Thursday, June 23, 2005

On a postmodern note, I've realized my interest in tracing the origin of the "alien autopsy" (real or hoax) is similar to Cayce Pollard's fascination with inscrutable bits of digital cinema in William Gibson's "Pattern Recognition." (Cayce's search for the truth in turn resembles that of Pynchon's Oedipa Maas from "The Crying of Lot 49," who stumbles upon a strange world where conspiracy and synchronicity go hand in hand.)

On the UFO UpDates list, memes are flying like particles in a supercollider. One singularly paranoid theory (advanced by Nick Redfern, who's been weathering the barrage admirably) is that maybe the AA footage is a government-concocted hoax designed to resemble the dissection of someone with progeria. Nick's idea is that maybe the Air Force (or whoever), afraid that stories of radiation/aeronautical experimentation on deformed humans might eventually find their way into the public domain (as they now have), created a fake autopsy with deliberate anachronisms or absurdities that could be used to discredit it if the political situation began to look unmanageable.*

Or the agency responsible for human experiments in 1947 (or possibly later) could have craftily "outsourced" the making of the autopsy to public sector FX artists so that they could be conveniently "outed" as the culprits, thus defusing any interest in tracking down documents or personnel connected with unethical experiments.

To me, Occam's Razor suggests the footage is genuine, not a deliberate disinformation ploy. But Occam's Razor can cut differently according to one's biases; at this point, it's simply too early to know, and I'm perfectly aware that we may never know the AA's role in the controversy. One exceptionally dark possibility is that the military had managed to create expendable humanoids for use in top-secret test vehicles, possibly drawing on Nazi medical/genetic research. Unlikely? Certainly. But given the paranoid, desperate milieu that typified the first years of the Cold War, it can't be automatically discounted.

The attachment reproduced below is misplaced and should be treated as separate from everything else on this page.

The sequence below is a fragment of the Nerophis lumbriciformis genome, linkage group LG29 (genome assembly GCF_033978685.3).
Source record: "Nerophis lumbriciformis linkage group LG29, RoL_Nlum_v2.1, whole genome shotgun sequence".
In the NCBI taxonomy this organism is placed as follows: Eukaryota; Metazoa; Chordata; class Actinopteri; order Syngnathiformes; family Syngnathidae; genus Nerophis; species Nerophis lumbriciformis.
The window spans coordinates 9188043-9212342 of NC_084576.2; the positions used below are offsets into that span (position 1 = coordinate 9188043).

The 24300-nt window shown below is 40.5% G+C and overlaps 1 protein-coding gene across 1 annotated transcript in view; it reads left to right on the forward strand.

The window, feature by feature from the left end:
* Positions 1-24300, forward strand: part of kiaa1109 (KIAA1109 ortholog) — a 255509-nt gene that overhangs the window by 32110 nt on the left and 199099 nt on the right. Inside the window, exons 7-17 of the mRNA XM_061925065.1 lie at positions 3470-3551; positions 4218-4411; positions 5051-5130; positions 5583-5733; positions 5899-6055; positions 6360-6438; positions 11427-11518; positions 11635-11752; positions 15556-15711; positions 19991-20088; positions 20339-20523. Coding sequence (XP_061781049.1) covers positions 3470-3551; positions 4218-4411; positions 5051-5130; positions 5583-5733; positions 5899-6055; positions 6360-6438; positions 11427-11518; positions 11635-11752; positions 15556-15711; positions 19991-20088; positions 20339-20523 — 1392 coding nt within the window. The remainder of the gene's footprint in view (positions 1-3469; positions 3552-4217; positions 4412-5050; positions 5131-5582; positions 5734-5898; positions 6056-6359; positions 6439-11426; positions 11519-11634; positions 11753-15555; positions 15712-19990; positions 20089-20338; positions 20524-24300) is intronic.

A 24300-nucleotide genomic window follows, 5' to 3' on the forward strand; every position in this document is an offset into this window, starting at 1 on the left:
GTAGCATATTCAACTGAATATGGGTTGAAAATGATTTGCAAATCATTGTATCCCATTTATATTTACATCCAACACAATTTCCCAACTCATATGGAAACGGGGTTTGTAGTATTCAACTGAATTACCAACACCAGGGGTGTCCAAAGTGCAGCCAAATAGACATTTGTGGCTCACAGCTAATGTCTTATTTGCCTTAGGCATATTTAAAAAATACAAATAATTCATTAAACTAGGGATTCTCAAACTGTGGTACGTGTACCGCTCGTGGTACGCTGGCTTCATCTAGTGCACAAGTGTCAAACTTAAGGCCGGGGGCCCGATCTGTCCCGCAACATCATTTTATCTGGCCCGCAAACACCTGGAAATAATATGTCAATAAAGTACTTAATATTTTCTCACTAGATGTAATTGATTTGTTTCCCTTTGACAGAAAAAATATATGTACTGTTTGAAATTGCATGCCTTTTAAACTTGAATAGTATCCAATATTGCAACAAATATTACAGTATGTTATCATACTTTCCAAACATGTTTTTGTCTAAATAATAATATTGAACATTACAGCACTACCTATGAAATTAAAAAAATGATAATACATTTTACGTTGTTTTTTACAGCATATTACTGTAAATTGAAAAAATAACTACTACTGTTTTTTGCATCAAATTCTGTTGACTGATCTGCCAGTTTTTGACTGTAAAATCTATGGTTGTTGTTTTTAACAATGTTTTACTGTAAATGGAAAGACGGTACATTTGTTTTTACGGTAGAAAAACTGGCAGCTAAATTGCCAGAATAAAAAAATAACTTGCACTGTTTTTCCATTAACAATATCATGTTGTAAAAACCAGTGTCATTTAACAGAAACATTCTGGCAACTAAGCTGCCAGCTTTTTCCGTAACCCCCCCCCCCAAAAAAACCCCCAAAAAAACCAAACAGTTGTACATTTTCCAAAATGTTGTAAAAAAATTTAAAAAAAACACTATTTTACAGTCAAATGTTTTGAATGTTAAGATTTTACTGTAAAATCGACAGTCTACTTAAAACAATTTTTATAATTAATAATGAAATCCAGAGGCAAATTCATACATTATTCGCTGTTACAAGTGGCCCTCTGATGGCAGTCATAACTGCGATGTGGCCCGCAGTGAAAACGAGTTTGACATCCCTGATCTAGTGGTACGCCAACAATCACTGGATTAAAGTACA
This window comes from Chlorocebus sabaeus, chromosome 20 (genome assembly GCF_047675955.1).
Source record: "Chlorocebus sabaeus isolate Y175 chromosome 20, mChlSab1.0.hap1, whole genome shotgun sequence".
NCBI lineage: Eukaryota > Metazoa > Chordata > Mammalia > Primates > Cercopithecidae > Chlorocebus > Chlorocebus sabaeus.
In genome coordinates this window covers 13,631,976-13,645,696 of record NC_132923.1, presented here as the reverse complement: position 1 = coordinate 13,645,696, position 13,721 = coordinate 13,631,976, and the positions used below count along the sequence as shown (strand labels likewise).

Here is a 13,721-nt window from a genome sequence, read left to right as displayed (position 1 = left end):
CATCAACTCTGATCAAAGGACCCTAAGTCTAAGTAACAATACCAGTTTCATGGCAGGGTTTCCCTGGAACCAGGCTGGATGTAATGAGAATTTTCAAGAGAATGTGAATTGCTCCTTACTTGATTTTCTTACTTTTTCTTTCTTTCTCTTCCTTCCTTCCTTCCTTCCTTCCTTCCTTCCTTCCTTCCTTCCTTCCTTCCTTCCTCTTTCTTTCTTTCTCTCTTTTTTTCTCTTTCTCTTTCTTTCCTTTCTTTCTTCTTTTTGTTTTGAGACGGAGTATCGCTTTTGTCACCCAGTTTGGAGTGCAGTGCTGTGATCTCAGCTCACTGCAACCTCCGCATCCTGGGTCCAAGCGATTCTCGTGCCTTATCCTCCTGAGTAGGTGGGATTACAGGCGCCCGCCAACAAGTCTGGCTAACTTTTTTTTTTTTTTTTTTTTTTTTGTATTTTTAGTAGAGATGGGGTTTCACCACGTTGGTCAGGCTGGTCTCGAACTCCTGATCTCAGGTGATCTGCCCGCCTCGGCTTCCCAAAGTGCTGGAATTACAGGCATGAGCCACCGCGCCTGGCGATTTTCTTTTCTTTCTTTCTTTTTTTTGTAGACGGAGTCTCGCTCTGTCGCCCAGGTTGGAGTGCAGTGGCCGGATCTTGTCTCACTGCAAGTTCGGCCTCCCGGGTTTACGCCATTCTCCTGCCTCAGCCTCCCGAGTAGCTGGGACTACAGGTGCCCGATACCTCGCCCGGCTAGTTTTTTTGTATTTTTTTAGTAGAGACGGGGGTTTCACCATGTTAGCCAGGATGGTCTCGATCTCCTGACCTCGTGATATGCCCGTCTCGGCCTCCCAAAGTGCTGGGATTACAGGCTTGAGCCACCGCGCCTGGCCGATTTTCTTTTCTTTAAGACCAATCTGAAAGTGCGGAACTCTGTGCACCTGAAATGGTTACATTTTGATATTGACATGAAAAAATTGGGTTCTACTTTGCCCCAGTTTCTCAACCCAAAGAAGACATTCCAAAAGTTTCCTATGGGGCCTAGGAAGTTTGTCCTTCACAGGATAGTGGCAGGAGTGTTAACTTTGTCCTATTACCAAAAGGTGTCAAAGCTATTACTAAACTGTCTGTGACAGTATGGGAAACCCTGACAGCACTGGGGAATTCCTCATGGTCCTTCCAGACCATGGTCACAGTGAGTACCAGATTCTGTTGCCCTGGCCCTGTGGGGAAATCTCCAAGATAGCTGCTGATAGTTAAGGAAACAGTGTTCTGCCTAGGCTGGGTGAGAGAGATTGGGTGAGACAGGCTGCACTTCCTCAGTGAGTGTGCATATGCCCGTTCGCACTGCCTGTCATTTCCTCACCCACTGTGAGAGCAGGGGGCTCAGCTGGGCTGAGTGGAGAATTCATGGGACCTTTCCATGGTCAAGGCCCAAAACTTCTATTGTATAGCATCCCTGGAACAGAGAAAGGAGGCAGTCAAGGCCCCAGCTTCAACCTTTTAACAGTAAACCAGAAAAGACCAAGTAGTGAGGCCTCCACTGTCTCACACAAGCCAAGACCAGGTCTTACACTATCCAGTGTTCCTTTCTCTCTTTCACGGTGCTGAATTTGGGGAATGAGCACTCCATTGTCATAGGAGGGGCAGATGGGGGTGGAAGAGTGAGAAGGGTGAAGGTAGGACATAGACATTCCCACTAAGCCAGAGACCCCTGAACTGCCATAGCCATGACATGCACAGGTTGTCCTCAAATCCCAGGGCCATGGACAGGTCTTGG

But if the AA is real, who's responsible for the "leak"? Just how long was the footage circulating before it was marketed as proof of crashed aliens in 1995? And if it's a fake, then to what intelligence-related use might it be put other than that described above? Perhaps the ranks of AA proponents and debunkers battling it out in cyberspace are unwittingly providing a detailed psychological portrait to some diligent intelligence outfit bent on utilizing the alien meme for unknown purposes.

I could go on, but I'm quickly reaching an intellectual cul-de-sac, an informational vacuum. But there's reason to hope startling new facts will emerge in the months to come.

*One such potential absurdity is the "debris footage," which features control panels with six-fingered indentations. But it's by no means certain that the debris was filmed concurrently to the autopsy. If the AA footage is authentic, the debris sequence could have been tacked on at a later date to strain credulity; while one can accept -- if grudgingly -- that progeria victims were subjected to cruel experiments in the name of national security, it's less easy to swallow the idea that government scientists were crafting instruments specially designed for humans with polydactyly . . .

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